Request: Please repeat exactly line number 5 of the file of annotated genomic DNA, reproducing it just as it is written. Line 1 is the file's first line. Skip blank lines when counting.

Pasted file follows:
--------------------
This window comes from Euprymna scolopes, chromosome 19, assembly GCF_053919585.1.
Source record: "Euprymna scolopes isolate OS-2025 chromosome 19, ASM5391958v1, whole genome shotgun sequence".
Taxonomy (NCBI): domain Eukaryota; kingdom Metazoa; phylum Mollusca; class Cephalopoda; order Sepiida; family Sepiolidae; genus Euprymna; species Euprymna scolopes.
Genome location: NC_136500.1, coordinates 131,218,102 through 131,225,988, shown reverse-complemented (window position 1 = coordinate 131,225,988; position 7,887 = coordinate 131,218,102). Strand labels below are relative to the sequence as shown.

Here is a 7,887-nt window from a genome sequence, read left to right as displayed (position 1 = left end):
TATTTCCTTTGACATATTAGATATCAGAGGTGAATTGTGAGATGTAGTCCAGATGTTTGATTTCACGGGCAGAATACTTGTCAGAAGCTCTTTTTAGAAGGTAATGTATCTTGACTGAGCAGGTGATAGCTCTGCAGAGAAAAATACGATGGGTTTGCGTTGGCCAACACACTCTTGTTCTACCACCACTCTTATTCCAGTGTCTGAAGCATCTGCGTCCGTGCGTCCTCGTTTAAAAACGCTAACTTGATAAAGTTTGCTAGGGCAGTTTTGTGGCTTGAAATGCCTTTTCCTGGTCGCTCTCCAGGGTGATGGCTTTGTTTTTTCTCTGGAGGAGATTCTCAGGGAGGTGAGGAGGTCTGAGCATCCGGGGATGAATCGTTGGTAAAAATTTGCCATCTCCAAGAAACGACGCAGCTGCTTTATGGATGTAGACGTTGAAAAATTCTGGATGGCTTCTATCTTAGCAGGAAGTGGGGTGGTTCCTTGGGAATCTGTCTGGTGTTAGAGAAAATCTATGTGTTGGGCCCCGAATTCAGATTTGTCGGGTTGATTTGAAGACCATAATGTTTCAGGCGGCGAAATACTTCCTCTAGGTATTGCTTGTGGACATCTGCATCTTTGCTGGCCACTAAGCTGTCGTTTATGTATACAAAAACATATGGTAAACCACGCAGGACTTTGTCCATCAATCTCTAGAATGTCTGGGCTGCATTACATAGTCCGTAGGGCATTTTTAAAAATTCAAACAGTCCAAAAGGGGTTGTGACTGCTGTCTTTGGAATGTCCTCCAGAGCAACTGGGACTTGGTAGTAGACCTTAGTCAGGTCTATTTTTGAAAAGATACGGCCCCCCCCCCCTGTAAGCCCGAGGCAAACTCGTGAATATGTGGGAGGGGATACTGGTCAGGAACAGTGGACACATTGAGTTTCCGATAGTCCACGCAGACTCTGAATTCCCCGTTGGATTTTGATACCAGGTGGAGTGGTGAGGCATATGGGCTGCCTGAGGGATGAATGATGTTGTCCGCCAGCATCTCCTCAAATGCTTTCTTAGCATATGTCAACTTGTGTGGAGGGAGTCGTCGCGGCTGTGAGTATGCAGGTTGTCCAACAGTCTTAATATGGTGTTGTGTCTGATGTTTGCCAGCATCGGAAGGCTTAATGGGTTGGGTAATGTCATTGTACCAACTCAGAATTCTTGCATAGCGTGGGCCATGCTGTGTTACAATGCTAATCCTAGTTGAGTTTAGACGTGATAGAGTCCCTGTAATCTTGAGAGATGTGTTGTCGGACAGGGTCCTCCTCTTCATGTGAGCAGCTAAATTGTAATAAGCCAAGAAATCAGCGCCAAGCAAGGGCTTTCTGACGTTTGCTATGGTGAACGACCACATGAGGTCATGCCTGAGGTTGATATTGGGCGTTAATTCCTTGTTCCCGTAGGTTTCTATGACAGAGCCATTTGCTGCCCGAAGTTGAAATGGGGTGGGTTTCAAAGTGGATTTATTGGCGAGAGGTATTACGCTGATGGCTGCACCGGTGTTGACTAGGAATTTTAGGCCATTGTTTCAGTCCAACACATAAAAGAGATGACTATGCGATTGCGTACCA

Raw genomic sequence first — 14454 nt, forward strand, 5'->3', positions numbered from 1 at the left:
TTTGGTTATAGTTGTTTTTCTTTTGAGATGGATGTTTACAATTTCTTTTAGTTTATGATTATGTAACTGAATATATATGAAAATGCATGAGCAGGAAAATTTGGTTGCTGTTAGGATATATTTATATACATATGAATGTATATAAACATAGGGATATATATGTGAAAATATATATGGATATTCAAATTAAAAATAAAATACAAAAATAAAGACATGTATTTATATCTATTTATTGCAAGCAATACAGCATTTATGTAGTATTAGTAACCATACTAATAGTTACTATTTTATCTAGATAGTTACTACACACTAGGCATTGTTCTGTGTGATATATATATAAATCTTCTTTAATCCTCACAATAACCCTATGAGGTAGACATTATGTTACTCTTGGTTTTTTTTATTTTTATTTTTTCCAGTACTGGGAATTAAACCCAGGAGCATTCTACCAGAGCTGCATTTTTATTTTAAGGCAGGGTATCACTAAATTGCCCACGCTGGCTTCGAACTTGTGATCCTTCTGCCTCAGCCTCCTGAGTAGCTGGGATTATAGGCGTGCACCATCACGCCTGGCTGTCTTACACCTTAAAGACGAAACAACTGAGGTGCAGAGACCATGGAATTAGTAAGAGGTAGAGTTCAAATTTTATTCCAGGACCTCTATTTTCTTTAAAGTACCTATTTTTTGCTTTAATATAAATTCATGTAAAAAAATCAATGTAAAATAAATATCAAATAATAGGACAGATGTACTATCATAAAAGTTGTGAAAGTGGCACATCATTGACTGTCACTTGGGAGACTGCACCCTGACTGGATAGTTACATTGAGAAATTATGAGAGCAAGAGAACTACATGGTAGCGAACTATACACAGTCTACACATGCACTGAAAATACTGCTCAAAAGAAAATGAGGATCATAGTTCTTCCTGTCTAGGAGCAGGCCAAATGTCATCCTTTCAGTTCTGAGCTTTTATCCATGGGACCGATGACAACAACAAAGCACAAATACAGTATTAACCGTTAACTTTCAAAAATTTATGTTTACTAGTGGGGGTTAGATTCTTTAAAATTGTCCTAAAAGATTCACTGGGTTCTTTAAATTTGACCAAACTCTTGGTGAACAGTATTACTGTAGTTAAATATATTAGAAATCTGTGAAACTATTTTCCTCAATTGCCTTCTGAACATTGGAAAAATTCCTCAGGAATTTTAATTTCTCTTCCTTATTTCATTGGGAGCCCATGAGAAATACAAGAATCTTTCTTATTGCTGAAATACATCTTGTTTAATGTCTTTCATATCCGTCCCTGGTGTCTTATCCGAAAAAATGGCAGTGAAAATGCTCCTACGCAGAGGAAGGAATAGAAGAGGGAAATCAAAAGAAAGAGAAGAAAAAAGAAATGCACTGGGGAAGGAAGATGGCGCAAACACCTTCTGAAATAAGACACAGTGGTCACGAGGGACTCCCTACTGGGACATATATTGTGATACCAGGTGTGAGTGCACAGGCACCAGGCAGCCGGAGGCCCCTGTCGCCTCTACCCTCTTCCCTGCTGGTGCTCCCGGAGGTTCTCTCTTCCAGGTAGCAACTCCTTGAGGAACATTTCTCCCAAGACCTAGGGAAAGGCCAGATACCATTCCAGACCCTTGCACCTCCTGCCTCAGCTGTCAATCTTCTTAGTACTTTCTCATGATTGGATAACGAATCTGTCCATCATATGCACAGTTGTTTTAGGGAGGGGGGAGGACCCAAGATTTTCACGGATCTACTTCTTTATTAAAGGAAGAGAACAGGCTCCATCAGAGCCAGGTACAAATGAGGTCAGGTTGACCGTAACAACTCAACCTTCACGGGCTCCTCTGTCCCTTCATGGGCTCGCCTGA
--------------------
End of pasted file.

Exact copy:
Here is a 7,887-nt window from a genome sequence, read left to right as displayed (position 1 = left end):